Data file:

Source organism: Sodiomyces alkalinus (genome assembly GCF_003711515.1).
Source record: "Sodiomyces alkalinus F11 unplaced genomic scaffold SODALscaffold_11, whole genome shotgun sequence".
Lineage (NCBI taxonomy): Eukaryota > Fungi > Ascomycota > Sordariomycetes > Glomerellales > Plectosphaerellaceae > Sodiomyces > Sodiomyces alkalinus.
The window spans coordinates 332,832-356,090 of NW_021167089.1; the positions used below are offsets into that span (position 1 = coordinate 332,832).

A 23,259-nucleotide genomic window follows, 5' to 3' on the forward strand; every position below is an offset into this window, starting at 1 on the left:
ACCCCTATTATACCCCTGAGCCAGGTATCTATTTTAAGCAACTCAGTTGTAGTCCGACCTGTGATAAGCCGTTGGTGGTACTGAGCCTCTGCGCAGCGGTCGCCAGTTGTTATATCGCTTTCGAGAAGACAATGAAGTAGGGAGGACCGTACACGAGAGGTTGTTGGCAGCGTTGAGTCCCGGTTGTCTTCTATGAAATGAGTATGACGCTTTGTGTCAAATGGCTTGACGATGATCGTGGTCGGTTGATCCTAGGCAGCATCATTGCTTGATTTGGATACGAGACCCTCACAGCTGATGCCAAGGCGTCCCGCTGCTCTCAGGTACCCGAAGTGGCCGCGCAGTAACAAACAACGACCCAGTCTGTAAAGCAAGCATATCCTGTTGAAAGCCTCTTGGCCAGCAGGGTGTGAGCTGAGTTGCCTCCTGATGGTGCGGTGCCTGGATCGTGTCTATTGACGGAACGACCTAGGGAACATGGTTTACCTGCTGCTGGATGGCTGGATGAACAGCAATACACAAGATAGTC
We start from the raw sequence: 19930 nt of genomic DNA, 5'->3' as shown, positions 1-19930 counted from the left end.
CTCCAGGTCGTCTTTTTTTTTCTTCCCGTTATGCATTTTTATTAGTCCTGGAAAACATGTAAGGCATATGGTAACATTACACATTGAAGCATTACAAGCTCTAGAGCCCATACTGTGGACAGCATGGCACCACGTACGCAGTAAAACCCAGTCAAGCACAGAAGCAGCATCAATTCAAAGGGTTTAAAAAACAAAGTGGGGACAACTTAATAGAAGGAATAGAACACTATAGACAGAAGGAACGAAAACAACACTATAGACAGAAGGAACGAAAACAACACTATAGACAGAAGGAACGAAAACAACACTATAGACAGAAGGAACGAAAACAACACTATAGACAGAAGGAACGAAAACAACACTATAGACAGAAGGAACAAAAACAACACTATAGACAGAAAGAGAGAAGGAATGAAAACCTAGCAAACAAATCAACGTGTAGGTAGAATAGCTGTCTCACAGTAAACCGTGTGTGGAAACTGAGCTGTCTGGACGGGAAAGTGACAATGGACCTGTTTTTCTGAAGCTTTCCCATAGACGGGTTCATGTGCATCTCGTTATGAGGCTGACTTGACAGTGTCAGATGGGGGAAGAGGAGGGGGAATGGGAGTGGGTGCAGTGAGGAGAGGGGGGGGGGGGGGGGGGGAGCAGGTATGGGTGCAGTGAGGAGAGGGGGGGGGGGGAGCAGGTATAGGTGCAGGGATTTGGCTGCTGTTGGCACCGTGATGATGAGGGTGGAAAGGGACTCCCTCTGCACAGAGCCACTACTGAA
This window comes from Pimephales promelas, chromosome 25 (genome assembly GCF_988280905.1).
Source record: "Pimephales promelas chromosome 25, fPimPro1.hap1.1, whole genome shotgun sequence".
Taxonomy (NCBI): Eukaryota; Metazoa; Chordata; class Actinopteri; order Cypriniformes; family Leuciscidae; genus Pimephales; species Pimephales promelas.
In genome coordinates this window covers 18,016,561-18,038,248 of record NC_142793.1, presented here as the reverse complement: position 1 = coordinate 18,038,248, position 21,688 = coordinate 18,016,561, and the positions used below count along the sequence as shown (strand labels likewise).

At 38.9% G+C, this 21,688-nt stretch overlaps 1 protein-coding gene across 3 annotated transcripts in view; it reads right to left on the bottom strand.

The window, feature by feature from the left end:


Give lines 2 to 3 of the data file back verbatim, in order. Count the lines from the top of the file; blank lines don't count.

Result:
Source record: "Sodiomyces alkalinus F11 unplaced genomic scaffold SODALscaffold_11, whole genome shotgun sequence".
Lineage (NCBI taxonomy): Eukaryota > Fungi > Ascomycota > Sordariomycetes > Glomerellales > Plectosphaerellaceae > Sodiomyces > Sodiomyces alkalinus.